J Rheum Dis 2017; 24(5): 271-278  
Interleukin-17 Enhances Germinal Center Formation and Immunoglobulin G1 Production in Mice
Jennifer Lee1,2*, Seon-Young Lee1*, Chang-Min Kang1, Joo Yeon Jhun1, Ji Hun Kim2, Mi-La Cho1, Sung-Hwan Park1,2, Ho-Youn Kim1,2, Seung-Ki Kwok1,2
1The Rheumatism Research Center, Catholic Research Institute of Medical Science, The Catholic University of Korea, 2Division of Rheumatology, Department of Internal Medicine, Seoul St. Mary's Hospital, College of Medicine, The Catholic University of Korea, Seoul, Korea
Correspondence to: Seung-Ki Kwok, Division of Rheumatology, Department of Internal Medicine, Seoul St. Mary's Hospital, College of Medicine, The Catholic University of Korea, 222 Banpo-daero, Seocho-gu, Seoul 06591, Korea. E-mail:seungki73@catholic.ac.kr
*These authors contributed equally to this work.
Received: May 23, 2017; Revised: May 30, 2017; Accepted: May 31, 2017; Published online: October 31, 2017.
© Korean College of Rheumatology. All rights reserved.

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Abstract
Objective. Interleukin (IL)-17 is a pro-inflammatory cytokine that has pleiotropic effects on multiple target cells and thereby contributes to the development of immune-mediated inflammatory disorders. However, the role of IL-17 in the humoral immune response has not been clearly elucidated. Methods. Mice deficient in IL-17A (IL-17A knockout [KO] mice) and wild type (WT) C57BL/6 mice were compared. Distinct B cell (mature/precursor and marginal zone/follicular) and plasma cell populations were compared using fluorescence-activated cell sorting (FACS) and confocal immunostaining. Immunoglobulin production was assessed by enzyme-linked immunosorbent assay. Results. There was no difference in B cell and plasma cell populations between IL-17A KO and WT mice. However, after T cell-dependent antigen challenge, IL-17A KO mice produced lower levels of immunoglobulin (Ig)G1 than wild-type animals. IL-17A KO mice also showed reduced germinal center (GC) formation and lower expression of activation-induced cytidine deaminase, the essential enzyme for class switch recombination (CSR). IL-17 had no effect on the proliferation or survival of naïve B cells in in vitro functional studies. However, IL-17 treatment promoted naïve B cell differentiation into plasma cells in synergy with IL-4, although IL-17 alone had no effect. Conclusion. Our findings suggest that IL-17 contributes to the humoral immune response by enhancing GC formation, CSR to IgG1, and plasma cell differentiation in synergy with IL-4.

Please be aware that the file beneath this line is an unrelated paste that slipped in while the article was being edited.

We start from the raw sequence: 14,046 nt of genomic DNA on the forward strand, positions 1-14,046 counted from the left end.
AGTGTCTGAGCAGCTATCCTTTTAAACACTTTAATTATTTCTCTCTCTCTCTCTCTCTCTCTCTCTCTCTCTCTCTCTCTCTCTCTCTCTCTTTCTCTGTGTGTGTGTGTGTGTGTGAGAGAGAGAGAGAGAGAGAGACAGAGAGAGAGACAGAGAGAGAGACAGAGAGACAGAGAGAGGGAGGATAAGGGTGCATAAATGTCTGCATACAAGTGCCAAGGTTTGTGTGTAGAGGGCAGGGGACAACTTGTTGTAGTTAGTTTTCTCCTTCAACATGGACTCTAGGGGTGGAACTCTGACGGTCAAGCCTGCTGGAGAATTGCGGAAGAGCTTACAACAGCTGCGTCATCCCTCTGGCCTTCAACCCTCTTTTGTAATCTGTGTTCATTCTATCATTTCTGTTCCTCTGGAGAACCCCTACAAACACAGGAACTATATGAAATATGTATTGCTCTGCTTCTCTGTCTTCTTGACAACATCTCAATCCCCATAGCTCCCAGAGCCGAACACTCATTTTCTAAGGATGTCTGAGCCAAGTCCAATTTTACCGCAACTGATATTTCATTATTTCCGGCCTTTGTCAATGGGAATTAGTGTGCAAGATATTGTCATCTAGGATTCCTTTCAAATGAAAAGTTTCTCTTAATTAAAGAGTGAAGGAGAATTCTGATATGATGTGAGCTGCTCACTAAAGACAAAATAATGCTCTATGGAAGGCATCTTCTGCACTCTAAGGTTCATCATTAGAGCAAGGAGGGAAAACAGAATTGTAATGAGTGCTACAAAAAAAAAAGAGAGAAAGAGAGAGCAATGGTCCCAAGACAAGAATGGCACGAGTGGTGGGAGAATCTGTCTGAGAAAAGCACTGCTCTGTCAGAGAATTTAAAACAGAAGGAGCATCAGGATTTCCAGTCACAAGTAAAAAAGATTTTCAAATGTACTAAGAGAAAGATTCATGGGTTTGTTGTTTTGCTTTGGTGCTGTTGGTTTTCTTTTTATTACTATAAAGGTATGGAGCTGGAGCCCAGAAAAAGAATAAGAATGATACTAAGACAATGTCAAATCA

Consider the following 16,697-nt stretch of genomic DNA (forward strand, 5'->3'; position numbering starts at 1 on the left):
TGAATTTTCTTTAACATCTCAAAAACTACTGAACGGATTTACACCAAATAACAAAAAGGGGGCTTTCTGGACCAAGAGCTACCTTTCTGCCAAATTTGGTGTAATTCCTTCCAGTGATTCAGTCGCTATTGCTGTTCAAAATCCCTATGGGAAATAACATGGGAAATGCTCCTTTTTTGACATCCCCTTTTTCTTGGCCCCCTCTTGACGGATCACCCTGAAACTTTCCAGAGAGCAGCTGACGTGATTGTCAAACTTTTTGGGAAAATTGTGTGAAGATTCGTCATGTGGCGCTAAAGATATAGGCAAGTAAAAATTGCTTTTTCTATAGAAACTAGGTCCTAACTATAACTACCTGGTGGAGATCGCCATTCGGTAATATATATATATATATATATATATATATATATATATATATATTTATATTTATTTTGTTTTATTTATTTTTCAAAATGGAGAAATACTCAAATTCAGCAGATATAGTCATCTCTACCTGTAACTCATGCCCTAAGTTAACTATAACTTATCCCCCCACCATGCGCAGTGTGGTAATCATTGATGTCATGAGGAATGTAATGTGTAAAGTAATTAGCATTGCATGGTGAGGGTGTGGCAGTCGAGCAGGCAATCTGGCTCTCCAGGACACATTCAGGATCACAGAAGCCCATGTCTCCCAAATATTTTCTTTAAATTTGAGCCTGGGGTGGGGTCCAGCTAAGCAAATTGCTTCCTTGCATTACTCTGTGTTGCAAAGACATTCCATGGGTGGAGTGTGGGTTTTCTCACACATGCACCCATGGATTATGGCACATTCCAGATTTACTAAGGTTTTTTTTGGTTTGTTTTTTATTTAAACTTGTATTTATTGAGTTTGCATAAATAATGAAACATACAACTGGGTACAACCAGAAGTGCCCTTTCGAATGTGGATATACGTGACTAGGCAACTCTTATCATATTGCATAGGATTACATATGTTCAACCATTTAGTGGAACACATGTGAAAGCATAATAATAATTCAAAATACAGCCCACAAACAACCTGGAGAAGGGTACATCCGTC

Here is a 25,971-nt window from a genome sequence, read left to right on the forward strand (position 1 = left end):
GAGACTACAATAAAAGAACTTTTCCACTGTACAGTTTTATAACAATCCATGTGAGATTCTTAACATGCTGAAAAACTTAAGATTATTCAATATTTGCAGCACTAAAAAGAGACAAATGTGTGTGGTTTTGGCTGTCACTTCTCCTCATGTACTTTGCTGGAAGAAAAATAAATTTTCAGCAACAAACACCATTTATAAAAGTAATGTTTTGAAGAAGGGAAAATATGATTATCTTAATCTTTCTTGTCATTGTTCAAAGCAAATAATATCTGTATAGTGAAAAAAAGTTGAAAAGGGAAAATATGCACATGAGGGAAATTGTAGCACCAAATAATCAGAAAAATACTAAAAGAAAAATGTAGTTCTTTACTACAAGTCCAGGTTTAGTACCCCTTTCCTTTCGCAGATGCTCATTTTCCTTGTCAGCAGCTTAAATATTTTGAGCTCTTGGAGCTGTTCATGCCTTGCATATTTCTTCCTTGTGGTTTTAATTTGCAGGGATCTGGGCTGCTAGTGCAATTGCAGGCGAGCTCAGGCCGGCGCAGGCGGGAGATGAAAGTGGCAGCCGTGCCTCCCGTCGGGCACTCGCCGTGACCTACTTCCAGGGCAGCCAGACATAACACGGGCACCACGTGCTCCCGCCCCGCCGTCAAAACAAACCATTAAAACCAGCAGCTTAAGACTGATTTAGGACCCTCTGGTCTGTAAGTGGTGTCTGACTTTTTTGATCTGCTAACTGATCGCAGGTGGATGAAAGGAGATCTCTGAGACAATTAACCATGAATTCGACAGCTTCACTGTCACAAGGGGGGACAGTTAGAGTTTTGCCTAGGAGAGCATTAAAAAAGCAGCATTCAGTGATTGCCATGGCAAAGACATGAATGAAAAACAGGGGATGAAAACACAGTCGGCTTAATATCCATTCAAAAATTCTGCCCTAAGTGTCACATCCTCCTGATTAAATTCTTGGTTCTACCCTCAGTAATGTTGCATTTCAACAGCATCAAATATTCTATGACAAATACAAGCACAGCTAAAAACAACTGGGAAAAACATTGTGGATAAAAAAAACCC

Keywords: Interleukin-17, B cell, Germinal center


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